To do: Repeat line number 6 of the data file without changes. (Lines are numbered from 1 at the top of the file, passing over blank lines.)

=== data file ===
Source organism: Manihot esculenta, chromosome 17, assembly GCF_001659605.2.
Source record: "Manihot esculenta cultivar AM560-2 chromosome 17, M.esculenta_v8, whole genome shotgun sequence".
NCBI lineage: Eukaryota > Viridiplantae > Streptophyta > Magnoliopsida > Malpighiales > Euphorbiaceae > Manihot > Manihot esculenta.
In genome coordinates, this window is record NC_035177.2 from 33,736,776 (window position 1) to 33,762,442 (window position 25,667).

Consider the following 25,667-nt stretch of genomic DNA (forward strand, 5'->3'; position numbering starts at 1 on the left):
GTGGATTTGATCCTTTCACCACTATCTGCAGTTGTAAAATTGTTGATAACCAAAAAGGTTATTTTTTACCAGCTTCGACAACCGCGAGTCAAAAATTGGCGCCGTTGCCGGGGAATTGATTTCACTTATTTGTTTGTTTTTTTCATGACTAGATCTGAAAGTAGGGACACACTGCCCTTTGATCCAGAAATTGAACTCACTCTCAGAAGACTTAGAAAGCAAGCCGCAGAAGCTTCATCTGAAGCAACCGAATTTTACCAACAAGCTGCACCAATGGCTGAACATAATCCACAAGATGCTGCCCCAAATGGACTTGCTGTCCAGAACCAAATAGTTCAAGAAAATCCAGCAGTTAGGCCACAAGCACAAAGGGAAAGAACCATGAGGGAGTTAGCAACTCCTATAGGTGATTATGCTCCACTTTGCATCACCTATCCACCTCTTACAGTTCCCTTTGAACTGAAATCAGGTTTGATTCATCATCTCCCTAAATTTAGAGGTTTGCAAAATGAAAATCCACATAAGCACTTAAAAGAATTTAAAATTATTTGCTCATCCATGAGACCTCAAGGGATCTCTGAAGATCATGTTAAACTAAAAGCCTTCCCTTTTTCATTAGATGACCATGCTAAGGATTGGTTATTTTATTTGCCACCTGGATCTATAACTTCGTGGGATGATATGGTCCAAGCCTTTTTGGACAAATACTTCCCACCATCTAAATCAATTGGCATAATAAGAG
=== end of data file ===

GTGGATTTGATCCTTTCACCACTATCTGCAGTTGTAAAATTGTTGATAACCAAAAAGGTTATTTTTTACCAGCTTCGACAACCGCGAGTCAAAAATTGGCGCCGTTGCCGGGGAATTGATTTCACTTATTTGTTTGTTTTTTTCATGACTAGATCTGAAAGTAGGGACACACTGCCCTTTGATCCAGAAATTGAACTCACTCTCAGAAGACTTAGAAAGCAAGCCGCAGAAGCTTCATCTGAAGCAACCGAATTTTACCAACAAGCTGCACCAATGGCTGAACATAATCCACAAGATGCTGCCCCAAATGGACTTGCTGTCCAGAACCAAATAGTTCAAGAAAATCCAGCAGTTAGGCCACAAGCACAAAGGGAAAGAACCATGAGGGAGTTAGCAACTCCTATAGGTGATTATGCTCCACTTTGCATCACCTATCCACCTCTTACAGTTCCCTTTGAACTGAAATCAGGTTTGATTCATCATCTCCCTAAATTTAGAGGTTTGCAAAATGAAAATCCACATAAGCACTTAAAAGAATTTAAAATTATTTGCTCATCCATGAGACCTCAAGGGATCTCTGAAGATCATGTTAAACTAAAAGCCTTCCCTTTTTCATTAGATGACCATGCTAAGGATTGGTTATTTTATTTGCCACCTGGATCTATAACTTCGTGGGATGATATGGTCCAAGCCTTTTTGGACAAATACTTCCCACCATCTAAATCAATTGGCATAATAAGAG